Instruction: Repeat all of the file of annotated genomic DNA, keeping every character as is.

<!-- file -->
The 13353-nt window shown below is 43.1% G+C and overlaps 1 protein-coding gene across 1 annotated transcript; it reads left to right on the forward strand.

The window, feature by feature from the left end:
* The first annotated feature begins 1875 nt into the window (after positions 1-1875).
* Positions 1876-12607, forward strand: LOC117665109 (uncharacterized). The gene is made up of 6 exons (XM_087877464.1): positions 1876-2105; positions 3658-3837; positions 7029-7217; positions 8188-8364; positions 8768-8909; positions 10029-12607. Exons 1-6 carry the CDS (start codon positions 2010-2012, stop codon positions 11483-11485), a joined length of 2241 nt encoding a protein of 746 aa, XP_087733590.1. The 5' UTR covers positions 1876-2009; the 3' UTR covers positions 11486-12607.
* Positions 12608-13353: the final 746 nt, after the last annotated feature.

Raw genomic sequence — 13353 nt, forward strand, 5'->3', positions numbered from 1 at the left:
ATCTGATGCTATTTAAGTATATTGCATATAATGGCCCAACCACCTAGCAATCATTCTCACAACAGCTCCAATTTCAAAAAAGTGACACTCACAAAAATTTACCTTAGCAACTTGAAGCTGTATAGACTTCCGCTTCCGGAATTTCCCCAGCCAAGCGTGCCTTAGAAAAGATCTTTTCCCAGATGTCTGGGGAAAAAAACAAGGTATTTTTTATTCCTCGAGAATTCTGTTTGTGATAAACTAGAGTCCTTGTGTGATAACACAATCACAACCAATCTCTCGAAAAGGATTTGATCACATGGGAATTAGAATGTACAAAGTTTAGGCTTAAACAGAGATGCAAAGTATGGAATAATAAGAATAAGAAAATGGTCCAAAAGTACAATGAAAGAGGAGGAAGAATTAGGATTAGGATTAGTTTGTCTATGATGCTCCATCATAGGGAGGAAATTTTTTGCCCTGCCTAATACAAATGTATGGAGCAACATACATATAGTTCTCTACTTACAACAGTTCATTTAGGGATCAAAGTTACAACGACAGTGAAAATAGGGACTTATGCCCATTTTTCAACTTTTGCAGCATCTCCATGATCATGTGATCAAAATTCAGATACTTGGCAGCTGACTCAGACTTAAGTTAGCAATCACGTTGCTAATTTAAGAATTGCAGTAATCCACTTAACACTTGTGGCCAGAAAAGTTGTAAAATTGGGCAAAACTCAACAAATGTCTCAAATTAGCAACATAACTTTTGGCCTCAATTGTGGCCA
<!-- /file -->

The 13353-nt window shown below is 43.1% G+C and overlaps 1 protein-coding gene across 1 annotated transcript; it reads left to right on the forward strand.

The window, feature by feature from the left end:
* The first annotated feature begins 1875 nt into the window (after positions 1-1875).
* Positions 1876-12607, forward strand: LOC117665109 (uncharacterized). The gene is made up of 6 exons (XM_087877464.1): positions 1876-2105; positions 3658-3837; positions 7029-7217; positions 8188-8364; positions 8768-8909; positions 10029-12607. Exons 1-6 carry the CDS (start codon positions 2010-2012, stop codon positions 11483-11485), a joined length of 2241 nt encoding a protein of 746 aa, XP_087733590.1. The 5' UTR covers positions 1876-2009; the 3' UTR covers positions 11486-12607.
* Positions 12608-13353: the final 746 nt, after the last annotated feature.

Raw genomic sequence — 13353 nt, forward strand, 5'->3', positions numbered from 1 at the left:
ATCTGATGCTATTTAAGTATATTGCATATAATGGCCCAACCACCTAGCAATCATTCTCACAACAGCTCCAATTTCAAAAAAGTGACACTCACAAAAATTTACCTTAGCAACTTGAAGCTGTATAGACTTCCGCTTCCGGAATTTCCCCAGCCAAGCGTGCCTTAGAAAAGATCTTTTCCCAGATGTCTGGGGAAAAAAACAAGGTATTTTTTATTCCTCGAGAATTCTGTTTGTGATAAACTAGAGTCCTTGTGTGATAACACAATCACAACCAATCTCTCGAAAAGGATTTGATCACATGGGAATTAGAATGTACAAAGTTTAGGCTTAAACAGAGATGCAAAGTATGGAATAATAAGAATAAGAAAATGGTCCAAAAGTACAATGAAAGAGGAGGAAGAATTAGGATTAGGATTAGTTTGTCTATGATGCTCCATCATAGGGAGGAAATTTTTTGCCCTGCCTAATACAAATGTATGGAGCAACATACATATAGTTCTCTACTTACAACAGTTCATTTAGGGATCAAAGTTACAACGACAGTGAAAATAGGGACTTATGCCCATTTTTCAACTTTTGCAGCATCTCCATGATCATGTGATCAAAATTCAGATACTTGGCAGCTGACTCAGACTTAAGTTAGCAATCACGTTGCTAATTTAAGAATTGCAGTAATCCACTTAACACTTGTGGCCAGAAAAGTTGTAAAATTGGGCAAAACTCAACAAATGTCTCAAATTAGCAACATAACTTTTGGCCTCAATTGTGGCCA